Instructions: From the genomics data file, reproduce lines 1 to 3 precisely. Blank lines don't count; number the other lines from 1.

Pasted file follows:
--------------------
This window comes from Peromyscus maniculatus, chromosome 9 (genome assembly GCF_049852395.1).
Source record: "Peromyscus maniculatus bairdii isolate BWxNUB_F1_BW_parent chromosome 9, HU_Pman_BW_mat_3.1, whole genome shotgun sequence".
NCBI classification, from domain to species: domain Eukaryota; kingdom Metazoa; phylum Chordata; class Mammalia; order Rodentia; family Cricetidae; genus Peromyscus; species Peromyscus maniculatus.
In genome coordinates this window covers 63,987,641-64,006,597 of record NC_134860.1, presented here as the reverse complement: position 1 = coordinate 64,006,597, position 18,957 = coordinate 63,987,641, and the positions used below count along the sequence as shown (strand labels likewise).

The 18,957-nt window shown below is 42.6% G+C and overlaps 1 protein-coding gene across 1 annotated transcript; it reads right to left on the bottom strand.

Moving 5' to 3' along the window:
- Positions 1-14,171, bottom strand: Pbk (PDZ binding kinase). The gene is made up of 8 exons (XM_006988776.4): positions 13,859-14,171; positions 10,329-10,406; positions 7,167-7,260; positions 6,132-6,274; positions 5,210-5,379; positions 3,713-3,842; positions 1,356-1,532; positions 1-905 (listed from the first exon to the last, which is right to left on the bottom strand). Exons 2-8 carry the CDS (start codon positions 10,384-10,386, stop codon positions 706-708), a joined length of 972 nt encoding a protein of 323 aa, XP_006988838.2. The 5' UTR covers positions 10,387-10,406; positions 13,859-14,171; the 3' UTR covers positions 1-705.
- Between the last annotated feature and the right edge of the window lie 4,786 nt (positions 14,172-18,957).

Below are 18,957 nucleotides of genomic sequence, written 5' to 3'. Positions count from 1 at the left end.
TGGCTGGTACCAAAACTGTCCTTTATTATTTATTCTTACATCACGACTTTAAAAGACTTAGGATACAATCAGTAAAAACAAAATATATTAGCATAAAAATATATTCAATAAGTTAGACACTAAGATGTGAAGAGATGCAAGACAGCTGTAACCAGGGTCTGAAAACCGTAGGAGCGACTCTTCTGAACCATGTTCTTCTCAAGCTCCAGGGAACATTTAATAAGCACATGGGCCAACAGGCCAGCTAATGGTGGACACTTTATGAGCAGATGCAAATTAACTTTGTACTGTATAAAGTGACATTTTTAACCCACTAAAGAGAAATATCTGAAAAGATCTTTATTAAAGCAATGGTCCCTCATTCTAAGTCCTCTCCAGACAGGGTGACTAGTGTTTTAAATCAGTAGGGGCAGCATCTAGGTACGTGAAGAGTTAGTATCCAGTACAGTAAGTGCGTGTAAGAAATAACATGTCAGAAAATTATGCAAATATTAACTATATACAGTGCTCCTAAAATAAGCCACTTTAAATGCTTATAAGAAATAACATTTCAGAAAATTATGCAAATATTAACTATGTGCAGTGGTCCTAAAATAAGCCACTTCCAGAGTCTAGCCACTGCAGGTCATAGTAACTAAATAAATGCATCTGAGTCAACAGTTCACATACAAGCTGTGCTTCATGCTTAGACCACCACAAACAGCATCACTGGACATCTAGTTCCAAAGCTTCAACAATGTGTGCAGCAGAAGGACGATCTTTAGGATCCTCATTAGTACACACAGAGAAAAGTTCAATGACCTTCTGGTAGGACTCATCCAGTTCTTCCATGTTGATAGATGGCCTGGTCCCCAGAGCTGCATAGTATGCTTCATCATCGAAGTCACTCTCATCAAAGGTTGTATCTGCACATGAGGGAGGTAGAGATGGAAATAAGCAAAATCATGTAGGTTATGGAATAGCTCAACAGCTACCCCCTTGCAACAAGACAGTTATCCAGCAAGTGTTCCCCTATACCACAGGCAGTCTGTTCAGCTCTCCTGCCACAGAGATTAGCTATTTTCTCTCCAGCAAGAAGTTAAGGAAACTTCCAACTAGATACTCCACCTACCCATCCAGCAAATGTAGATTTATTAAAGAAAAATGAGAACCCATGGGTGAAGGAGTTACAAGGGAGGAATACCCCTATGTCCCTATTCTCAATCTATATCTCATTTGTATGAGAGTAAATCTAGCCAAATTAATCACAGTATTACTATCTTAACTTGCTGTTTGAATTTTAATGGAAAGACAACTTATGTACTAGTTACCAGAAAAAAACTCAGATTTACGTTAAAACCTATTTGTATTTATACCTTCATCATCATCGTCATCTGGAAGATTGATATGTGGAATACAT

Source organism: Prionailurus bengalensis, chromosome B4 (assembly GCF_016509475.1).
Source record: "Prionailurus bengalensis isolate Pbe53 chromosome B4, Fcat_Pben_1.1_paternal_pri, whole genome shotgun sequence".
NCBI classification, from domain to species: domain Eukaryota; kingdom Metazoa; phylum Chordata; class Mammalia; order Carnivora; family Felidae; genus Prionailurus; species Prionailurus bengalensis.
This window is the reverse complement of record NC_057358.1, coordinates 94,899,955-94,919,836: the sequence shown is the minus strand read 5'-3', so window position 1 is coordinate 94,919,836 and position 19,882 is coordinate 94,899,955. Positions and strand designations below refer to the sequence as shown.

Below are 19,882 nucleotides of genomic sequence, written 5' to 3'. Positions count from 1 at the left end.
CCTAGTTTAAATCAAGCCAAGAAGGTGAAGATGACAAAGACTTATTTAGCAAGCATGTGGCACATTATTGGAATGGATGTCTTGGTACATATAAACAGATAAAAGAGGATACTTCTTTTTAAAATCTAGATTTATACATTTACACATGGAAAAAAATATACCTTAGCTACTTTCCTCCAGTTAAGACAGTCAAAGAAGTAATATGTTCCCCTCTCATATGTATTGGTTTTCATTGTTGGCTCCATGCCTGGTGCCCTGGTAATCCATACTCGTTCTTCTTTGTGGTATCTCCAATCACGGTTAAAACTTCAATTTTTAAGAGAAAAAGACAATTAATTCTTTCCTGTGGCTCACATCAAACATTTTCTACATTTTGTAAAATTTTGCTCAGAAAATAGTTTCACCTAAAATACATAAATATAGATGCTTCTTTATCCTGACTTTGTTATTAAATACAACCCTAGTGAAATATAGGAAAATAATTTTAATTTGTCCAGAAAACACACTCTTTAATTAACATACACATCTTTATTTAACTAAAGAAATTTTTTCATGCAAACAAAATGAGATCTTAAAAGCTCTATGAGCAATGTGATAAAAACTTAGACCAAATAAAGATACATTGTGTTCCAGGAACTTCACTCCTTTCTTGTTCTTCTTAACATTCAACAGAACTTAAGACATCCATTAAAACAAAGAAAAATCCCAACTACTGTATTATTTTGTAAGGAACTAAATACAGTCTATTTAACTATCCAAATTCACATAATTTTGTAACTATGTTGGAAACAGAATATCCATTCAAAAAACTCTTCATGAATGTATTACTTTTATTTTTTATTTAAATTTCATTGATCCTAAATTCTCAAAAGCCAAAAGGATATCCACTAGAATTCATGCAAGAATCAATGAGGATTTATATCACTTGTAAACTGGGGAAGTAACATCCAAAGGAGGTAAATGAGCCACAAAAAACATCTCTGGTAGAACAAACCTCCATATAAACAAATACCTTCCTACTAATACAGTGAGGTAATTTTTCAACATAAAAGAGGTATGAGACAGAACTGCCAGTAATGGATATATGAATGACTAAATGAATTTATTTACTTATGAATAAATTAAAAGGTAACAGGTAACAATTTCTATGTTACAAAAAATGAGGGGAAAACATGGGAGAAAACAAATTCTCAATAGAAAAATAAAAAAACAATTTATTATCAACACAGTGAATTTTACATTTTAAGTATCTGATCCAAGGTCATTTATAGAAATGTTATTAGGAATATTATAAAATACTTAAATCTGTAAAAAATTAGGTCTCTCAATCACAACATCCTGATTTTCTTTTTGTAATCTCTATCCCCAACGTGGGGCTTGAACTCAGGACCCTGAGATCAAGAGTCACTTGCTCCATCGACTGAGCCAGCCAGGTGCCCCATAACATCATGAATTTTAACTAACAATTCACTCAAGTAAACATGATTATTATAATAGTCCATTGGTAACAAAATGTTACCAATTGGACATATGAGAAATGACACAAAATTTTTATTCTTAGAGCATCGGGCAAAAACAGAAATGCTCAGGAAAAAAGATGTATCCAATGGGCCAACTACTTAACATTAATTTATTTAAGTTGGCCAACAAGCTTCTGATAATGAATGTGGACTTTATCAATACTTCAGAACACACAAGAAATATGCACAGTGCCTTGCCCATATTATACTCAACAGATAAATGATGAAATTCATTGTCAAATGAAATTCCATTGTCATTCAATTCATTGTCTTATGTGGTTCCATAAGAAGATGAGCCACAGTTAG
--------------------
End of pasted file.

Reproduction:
This window comes from Peromyscus maniculatus, chromosome 9 (genome assembly GCF_049852395.1).
Source record: "Peromyscus maniculatus bairdii isolate BWxNUB_F1_BW_parent chromosome 9, HU_Pman_BW_mat_3.1, whole genome shotgun sequence".
NCBI classification, from domain to species: domain Eukaryota; kingdom Metazoa; phylum Chordata; class Mammalia; order Rodentia; family Cricetidae; genus Peromyscus; species Peromyscus maniculatus.